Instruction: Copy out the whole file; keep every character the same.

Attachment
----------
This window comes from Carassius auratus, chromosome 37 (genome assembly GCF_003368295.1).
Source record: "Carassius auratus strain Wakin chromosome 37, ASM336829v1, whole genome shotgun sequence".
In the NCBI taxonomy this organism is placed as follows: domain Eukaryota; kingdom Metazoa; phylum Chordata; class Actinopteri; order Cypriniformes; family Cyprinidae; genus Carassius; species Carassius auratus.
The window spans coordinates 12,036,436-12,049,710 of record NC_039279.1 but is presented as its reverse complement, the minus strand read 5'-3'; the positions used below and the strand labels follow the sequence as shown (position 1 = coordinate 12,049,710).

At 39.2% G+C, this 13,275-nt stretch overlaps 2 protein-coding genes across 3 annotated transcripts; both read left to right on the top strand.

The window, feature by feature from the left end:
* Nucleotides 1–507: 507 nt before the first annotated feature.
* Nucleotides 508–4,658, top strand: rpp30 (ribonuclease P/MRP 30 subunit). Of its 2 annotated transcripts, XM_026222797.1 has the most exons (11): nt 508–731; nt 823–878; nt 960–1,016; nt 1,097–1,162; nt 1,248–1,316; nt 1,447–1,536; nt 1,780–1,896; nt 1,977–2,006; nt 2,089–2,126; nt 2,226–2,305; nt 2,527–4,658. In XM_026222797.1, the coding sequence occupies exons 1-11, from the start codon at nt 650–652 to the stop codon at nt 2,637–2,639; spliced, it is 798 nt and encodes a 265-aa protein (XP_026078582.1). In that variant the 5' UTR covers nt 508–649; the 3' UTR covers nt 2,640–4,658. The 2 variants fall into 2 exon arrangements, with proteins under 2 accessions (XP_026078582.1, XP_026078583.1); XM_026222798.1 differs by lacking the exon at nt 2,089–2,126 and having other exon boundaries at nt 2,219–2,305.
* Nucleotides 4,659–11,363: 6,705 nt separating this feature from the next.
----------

This window comes from Carassius auratus, chromosome 37 (genome assembly GCF_003368295.1).
Source record: "Carassius auratus strain Wakin chromosome 37, ASM336829v1, whole genome shotgun sequence".
In the NCBI taxonomy this organism is placed as follows: domain Eukaryota; kingdom Metazoa; phylum Chordata; class Actinopteri; order Cypriniformes; family Cyprinidae; genus Carassius; species Carassius auratus.
The window spans coordinates 12,036,436-12,049,710 of record NC_039279.1 but is presented as its reverse complement, the minus strand read 5'-3'; the positions used below and the strand labels follow the sequence as shown (position 1 = coordinate 12,049,710).

At 39.2% G+C, this 13,275-nt stretch overlaps 2 protein-coding genes across 3 annotated transcripts; both read left to right on the top strand.

The window, feature by feature from the left end:
* Nucleotides 1–507: 507 nt before the first annotated feature.
* Nucleotides 508–4,658, top strand: rpp30 (ribonuclease P/MRP 30 subunit). Of its 2 annotated transcripts, XM_026222797.1 has the most exons (11): nt 508–731; nt 823–878; nt 960–1,016; nt 1,097–1,162; nt 1,248–1,316; nt 1,447–1,536; nt 1,780–1,896; nt 1,977–2,006; nt 2,089–2,126; nt 2,226–2,305; nt 2,527–4,658. In XM_026222797.1, the coding sequence occupies exons 1-11, from the start codon at nt 650–652 to the stop codon at nt 2,637–2,639; spliced, it is 798 nt and encodes a 265-aa protein (XP_026078582.1). In that variant the 5' UTR covers nt 508–649; the 3' UTR covers nt 2,640–4,658. The 2 variants fall into 2 exon arrangements, with proteins under 2 accessions (XP_026078582.1, XP_026078583.1); XM_026222798.1 differs by lacking the exon at nt 2,089–2,126 and having other exon boundaries at nt 2,219–2,305.
* Nucleotides 4,659–11,363: 6,705 nt separating this feature from the next.